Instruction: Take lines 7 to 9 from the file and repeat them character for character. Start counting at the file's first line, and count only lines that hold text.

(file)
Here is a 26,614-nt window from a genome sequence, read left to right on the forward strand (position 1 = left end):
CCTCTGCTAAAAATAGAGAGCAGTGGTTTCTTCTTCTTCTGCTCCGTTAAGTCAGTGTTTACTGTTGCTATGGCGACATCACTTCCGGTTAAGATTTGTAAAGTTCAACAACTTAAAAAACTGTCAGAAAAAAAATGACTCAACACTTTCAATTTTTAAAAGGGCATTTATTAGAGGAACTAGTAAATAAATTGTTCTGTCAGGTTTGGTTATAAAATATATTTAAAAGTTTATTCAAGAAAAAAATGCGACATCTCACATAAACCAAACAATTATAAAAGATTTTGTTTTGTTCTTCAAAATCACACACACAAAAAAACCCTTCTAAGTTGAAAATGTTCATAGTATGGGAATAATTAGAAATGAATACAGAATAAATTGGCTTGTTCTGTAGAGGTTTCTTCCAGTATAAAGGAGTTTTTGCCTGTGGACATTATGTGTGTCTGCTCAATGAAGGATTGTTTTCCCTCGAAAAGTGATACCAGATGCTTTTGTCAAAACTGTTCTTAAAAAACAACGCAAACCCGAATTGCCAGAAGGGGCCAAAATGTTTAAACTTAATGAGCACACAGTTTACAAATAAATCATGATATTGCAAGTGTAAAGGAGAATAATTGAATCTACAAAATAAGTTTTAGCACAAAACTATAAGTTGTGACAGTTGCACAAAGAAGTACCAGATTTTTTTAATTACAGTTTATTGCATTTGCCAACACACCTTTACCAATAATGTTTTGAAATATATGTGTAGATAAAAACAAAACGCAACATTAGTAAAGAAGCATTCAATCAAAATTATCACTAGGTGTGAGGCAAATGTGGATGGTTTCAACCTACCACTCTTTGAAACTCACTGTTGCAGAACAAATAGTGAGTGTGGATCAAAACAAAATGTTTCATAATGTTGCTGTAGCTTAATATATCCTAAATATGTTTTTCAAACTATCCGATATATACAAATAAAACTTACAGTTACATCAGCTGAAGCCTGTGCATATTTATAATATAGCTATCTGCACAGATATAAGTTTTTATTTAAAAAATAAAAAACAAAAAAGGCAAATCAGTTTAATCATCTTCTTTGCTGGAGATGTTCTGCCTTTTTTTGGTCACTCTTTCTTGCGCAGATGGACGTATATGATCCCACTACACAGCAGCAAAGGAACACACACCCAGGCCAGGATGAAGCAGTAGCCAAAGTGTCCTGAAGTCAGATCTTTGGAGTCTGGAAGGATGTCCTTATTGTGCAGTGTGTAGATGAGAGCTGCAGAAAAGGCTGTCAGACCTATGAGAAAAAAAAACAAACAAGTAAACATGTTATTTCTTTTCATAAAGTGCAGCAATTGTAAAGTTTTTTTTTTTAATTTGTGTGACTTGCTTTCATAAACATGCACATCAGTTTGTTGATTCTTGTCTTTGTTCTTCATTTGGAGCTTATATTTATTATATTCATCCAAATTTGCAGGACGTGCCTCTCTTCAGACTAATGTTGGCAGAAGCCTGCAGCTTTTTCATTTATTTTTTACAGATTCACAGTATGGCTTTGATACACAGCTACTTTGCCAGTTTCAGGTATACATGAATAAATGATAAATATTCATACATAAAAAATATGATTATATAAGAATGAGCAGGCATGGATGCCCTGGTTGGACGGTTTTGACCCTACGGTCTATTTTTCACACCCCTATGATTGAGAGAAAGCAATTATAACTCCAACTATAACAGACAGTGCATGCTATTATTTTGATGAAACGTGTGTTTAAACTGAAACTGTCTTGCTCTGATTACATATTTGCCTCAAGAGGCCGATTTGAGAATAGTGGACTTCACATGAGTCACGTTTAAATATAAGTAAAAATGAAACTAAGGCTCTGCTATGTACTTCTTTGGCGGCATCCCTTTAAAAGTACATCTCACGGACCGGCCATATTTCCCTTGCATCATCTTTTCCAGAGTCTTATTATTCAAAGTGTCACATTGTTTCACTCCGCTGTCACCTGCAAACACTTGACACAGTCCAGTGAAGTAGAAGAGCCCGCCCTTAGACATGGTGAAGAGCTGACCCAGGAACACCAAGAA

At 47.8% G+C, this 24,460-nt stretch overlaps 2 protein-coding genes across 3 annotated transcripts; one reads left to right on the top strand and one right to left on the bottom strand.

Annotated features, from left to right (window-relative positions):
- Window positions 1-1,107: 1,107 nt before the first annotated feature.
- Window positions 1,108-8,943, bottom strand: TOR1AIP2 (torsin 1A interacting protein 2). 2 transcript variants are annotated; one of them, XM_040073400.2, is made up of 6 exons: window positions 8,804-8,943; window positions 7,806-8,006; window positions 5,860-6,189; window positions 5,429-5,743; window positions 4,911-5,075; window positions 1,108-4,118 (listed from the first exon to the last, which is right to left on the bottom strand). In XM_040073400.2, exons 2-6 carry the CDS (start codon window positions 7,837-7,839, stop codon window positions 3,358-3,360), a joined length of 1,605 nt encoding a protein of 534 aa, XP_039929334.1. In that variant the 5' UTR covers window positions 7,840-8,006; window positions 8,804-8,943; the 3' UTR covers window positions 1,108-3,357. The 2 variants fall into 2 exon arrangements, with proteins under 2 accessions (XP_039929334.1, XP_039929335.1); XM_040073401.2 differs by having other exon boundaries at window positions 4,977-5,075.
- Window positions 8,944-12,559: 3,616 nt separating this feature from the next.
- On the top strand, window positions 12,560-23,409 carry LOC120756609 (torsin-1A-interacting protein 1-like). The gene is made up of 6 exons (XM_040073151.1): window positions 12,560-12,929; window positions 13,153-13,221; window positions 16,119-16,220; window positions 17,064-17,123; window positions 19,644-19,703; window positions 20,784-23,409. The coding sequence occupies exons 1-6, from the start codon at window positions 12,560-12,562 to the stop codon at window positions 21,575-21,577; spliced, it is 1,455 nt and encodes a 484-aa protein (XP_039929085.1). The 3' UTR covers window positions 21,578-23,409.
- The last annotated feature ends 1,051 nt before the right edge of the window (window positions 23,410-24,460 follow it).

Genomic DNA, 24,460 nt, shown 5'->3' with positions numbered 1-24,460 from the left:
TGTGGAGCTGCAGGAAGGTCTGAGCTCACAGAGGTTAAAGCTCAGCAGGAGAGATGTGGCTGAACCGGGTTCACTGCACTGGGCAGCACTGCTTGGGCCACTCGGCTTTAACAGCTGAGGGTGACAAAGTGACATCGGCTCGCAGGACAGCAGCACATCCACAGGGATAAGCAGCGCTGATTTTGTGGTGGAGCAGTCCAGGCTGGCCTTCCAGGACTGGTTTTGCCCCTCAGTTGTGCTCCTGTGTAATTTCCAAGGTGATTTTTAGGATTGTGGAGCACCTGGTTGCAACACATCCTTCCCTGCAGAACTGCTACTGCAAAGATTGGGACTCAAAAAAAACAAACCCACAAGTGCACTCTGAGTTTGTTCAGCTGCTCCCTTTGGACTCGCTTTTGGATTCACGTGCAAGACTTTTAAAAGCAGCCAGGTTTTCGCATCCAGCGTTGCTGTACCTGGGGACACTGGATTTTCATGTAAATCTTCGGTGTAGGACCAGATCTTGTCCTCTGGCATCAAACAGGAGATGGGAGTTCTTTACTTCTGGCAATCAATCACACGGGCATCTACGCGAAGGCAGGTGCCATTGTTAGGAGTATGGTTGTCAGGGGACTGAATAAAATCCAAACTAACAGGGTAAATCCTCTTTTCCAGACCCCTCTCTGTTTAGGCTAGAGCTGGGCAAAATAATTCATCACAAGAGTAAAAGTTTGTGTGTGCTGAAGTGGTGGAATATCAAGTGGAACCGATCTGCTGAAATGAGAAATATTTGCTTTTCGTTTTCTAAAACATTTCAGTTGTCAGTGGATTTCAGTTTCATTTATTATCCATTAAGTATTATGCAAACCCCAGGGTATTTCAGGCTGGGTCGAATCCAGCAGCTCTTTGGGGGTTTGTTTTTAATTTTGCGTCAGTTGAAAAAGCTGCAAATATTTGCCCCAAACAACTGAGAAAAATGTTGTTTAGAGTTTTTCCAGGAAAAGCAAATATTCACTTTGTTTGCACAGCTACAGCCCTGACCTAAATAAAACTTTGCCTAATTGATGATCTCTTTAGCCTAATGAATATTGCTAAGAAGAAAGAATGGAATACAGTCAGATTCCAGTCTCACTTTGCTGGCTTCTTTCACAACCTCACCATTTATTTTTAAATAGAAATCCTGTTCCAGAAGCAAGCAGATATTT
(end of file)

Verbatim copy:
- Window positions 8,944-12,559: 3,616 nt separating this feature from the next.
- On the top strand, window positions 12,560-23,409 carry LOC120756609 (torsin-1A-interacting protein 1-like). The gene is made up of 6 exons (XM_040073151.1): window positions 12,560-12,929; window positions 13,153-13,221; window positions 16,119-16,220; window positions 17,064-17,123; window positions 19,644-19,703; window positions 20,784-23,409. The coding sequence occupies exons 1-6, from the start codon at window positions 12,560-12,562 to the stop codon at window positions 21,575-21,577; spliced, it is 1,455 nt and encodes a 484-aa protein (XP_039929085.1). The 3' UTR covers window positions 21,578-23,409.
- The last annotated feature ends 1,051 nt before the right edge of the window (window positions 23,410-24,460 follow it).